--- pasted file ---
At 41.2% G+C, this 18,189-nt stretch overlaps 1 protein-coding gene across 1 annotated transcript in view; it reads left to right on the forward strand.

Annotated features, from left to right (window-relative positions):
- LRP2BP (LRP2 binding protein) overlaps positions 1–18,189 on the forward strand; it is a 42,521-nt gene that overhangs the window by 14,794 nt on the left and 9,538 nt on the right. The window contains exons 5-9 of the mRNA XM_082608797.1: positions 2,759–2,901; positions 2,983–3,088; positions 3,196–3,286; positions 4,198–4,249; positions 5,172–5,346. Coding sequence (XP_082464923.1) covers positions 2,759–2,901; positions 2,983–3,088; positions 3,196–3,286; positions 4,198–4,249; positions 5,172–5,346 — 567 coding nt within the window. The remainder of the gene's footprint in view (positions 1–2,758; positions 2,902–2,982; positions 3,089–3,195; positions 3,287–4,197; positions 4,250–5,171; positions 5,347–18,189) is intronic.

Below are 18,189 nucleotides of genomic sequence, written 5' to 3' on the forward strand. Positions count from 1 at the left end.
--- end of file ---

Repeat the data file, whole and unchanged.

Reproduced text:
At 41.2% G+C, this 18,189-nt stretch overlaps 1 protein-coding gene across 1 annotated transcript in view; it reads left to right on the forward strand.

Annotated features, from left to right (window-relative positions):
- LRP2BP (LRP2 binding protein) overlaps positions 1–18,189 on the forward strand; it is a 42,521-nt gene that overhangs the window by 14,794 nt on the left and 9,538 nt on the right. The window contains exons 5-9 of the mRNA XM_082608797.1: positions 2,759–2,901; positions 2,983–3,088; positions 3,196–3,286; positions 4,198–4,249; positions 5,172–5,346. Coding sequence (XP_082464923.1) covers positions 2,759–2,901; positions 2,983–3,088; positions 3,196–3,286; positions 4,198–4,249; positions 5,172–5,346 — 567 coding nt within the window. The remainder of the gene's footprint in view (positions 1–2,758; positions 2,902–2,982; positions 3,089–3,195; positions 3,287–4,197; positions 4,250–5,171; positions 5,347–18,189) is intronic.

Below are 18,189 nucleotides of genomic sequence, written 5' to 3' on the forward strand. Positions count from 1 at the left end.